Enid Algerine Bagnold was born on October 27 1889 in Rochester, Kent in England, but grew up mostly in Jamaica, her father Henry Arthur Bagnold was a Colonel in the British Army.
She went to art school in London, and became the lover of Frank Harris, an Irish editor, writer and publisher for whom she worked. She later married Sir Roderick Jones, although she kept her maiden name for writing, and the couple had four children. Her great-granddaughter is Samantha Cameron, is the wife of the former British Prime Minister David Cameron.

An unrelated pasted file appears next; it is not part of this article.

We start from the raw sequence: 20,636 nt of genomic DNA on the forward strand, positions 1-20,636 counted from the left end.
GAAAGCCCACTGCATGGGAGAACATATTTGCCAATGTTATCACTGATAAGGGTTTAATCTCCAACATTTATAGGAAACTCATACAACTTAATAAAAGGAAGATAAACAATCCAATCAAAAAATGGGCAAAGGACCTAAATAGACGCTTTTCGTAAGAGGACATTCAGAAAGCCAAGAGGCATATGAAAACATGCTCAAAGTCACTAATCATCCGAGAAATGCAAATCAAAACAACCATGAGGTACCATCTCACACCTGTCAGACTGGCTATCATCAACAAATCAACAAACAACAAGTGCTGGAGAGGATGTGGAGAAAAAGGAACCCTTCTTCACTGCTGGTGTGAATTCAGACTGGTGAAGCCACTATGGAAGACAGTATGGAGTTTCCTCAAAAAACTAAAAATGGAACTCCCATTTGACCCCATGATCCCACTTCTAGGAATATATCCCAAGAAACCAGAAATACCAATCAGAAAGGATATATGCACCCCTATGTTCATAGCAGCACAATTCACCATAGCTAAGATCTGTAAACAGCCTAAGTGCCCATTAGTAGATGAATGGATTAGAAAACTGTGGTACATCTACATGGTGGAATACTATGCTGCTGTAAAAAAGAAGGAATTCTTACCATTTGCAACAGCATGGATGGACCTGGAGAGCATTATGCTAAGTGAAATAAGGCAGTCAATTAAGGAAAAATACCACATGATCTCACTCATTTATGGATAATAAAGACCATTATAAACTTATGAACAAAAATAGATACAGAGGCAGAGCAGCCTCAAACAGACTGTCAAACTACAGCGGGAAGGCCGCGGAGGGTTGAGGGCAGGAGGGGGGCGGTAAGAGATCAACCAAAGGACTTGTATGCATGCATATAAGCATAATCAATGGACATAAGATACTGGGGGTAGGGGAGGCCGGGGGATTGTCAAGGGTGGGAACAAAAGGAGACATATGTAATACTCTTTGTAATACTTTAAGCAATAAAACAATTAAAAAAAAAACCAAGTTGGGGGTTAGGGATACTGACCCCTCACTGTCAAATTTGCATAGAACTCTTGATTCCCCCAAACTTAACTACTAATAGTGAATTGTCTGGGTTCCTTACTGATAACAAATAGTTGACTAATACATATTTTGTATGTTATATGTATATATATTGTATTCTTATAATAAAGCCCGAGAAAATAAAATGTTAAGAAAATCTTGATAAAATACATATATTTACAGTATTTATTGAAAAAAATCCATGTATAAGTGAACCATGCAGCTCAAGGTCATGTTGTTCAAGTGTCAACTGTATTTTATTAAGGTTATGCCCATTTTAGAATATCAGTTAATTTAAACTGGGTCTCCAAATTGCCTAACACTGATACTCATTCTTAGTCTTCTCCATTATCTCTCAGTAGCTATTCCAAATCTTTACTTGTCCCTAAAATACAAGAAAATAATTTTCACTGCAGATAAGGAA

Bagnold published multiple works including novels, poems, and plays. She published experiences during World War I, first as a nurse in A Diary Without Dates, then as a driver in The Happy Foreigner. She is most well known for her 1935 novel National Velvet, which was later made into a movie starring a young Elizabeth Taylor in 1944.
Bagnold died on March 31 1981 at the age of 92. She is buried in St. Margaret's churchyard in Rottingdean.